On the beach C ran at full speed across the sand, leaped repeatedly over waves, and could not seem to decide if she should have her pool noodle or the inflatable ring or neither. She collected shells. She lay on the beach staring into the sky. She covered herself in sand. At 2 1/2 hours I said we needed to go in and clean up for lunch. We are very fair skinned folks; I usually try to limit our beach and pool time. But I let her play a long, long time (and as a result we ended up with her first ever sunburn — though with such fair skin I am amazed we made it nearly 6 years without a burn). Her laughter was too infectious.
We drove to another hotel known for its extensive menu of Indian and Chinese dishes for lunch. Along the way, we drove through a village and C declared that she very much needed to pet a goat. I asked that she wait until after eating for the goat experience and she reluctantly agreed. Following lunch I parked across the street from the hotel entrance, near where we could see some goat kids playing. C declared that it would be quite easy to catch a baby goat due to their small size and her incredible speed.
The goats proved more resourceful and speedy than she anticipated. Fairly soon, the sight of a blonde child running after goats in the village drew the attention of a crowd. Several children approached me but I could not answer their questions as they did not speak English. But soon enough a woman stepped forward as translator and I explained my daughter’s desire to pet a goat. This was communicated to the group of children, who hooted with laughter and then set off to catch one. One boy managed first to rope a large goat and dragged it over to my daughter to the seeming delight of everyone. C was pleased and shyly pet the goat. The boy then set off to capture a baby goat to also offer up for for some hugging.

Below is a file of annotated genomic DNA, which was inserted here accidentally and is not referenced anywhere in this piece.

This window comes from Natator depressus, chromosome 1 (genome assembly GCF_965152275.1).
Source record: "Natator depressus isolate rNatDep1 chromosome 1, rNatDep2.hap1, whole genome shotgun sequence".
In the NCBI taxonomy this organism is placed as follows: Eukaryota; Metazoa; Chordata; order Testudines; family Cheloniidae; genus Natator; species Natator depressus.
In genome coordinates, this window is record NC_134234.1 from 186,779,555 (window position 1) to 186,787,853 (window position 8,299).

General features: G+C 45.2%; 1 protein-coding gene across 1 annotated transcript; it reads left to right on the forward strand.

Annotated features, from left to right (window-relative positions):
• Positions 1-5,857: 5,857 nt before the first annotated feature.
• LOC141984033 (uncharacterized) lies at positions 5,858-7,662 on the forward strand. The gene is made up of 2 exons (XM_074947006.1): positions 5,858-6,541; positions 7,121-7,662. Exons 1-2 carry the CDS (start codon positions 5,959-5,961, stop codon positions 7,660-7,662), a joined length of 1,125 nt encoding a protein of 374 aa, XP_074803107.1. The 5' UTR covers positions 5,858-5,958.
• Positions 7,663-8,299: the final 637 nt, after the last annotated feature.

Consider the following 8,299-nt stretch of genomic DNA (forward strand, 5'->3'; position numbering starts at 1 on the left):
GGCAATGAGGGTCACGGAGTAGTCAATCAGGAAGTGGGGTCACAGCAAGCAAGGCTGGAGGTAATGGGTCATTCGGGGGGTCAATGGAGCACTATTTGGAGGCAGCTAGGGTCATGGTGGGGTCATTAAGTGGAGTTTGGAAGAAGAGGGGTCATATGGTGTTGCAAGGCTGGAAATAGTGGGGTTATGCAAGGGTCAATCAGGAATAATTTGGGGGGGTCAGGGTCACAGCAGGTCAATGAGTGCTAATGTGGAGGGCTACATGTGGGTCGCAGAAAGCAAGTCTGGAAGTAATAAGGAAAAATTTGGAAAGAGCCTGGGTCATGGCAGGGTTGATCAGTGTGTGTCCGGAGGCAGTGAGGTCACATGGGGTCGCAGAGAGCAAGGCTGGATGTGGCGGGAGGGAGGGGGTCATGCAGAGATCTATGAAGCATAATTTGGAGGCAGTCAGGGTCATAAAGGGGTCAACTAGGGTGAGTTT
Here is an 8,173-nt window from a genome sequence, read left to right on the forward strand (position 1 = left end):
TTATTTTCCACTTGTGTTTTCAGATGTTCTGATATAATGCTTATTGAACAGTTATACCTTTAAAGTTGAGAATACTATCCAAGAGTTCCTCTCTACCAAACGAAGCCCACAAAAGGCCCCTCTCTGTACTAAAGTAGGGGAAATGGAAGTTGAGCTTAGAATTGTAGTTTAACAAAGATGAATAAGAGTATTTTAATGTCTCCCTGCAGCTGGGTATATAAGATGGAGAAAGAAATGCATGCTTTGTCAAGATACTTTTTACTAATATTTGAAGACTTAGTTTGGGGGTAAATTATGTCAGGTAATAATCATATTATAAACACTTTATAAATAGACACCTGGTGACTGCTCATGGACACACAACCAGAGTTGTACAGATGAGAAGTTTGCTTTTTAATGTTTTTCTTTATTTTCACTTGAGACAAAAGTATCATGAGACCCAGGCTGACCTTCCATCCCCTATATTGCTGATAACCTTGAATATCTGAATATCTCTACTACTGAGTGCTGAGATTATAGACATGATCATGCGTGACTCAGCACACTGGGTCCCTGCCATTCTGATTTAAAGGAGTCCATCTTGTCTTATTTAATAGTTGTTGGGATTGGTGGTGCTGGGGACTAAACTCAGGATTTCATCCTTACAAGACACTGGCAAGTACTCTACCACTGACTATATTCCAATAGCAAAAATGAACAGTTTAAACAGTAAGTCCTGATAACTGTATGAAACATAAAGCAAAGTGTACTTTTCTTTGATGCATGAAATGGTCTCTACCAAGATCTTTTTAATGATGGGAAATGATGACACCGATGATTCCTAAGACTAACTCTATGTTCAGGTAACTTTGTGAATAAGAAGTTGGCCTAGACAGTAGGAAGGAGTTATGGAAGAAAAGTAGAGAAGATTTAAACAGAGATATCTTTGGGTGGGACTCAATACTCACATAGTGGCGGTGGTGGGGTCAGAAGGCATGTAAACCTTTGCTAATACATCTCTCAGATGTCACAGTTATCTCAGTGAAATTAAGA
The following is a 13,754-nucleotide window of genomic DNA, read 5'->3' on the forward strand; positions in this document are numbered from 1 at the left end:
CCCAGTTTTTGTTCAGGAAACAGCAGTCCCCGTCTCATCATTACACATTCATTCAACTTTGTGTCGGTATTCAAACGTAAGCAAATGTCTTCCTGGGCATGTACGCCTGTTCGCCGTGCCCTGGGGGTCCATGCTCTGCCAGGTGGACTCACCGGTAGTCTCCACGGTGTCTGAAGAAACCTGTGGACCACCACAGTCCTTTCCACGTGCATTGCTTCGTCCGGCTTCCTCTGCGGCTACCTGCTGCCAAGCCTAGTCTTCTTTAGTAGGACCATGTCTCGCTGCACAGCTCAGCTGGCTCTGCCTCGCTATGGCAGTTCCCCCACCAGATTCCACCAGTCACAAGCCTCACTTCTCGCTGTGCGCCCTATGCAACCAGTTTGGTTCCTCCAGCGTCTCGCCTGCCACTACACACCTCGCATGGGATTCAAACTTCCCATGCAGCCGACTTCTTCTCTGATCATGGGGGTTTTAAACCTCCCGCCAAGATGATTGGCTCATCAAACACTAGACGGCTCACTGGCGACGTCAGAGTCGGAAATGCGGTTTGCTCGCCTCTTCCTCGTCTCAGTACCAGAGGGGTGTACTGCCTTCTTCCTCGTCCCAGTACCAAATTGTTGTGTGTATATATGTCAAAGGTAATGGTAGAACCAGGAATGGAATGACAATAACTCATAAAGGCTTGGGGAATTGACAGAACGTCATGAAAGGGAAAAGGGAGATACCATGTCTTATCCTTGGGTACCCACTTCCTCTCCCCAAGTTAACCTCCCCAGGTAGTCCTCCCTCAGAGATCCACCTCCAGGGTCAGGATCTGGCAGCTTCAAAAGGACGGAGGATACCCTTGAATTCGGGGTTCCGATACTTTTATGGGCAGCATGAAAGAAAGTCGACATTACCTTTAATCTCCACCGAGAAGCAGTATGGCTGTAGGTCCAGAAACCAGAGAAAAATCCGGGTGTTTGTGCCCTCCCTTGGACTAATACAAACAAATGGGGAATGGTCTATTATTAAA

Back at the hotel we had some pool time (and by “some” I mean another 2 hours!) and C quickly made some friends with some other children. Most of them were also from Lilongwe and also attended the same school. We then took another sunset walk on the beach — I wanted to head over to some rock formations at the far end. They did not disappoint. The large boulders, the sand, the water, the darkening sky with just a hint of pink: it was beautiful. C was initially skeptical about the walk and the rocks, but soon enough she was crawling on them and leaping off. She even posed on all fours, facing out to sea, head raised in a roar — she told me this was Pride Rock and she was in her “Lion King pose.” Walking back she actually ran right into a classmate from school and I had a chance to talk to him mom while the kids played. It seemed all of Lilongwe had come to Senga Bay for the weekend.
I suppose if I had grown up around one of the Great Lakes, I would not be so surprised and taken with a lake that looks like an ocean. The waves that roll along a sandy beach, the whitecaps as the wind whips up the water. And a horizon in which one does not see another shore, only perhaps an island. And yet without the salty smell of the sea. Of course I grew up in Northern Virginia instead, but I am sure Lake Malawi would be impressive anyway — the third largest lake in Africa and the ninth largest lake in the world.
Two weekends away in Malawi. Extraordinary.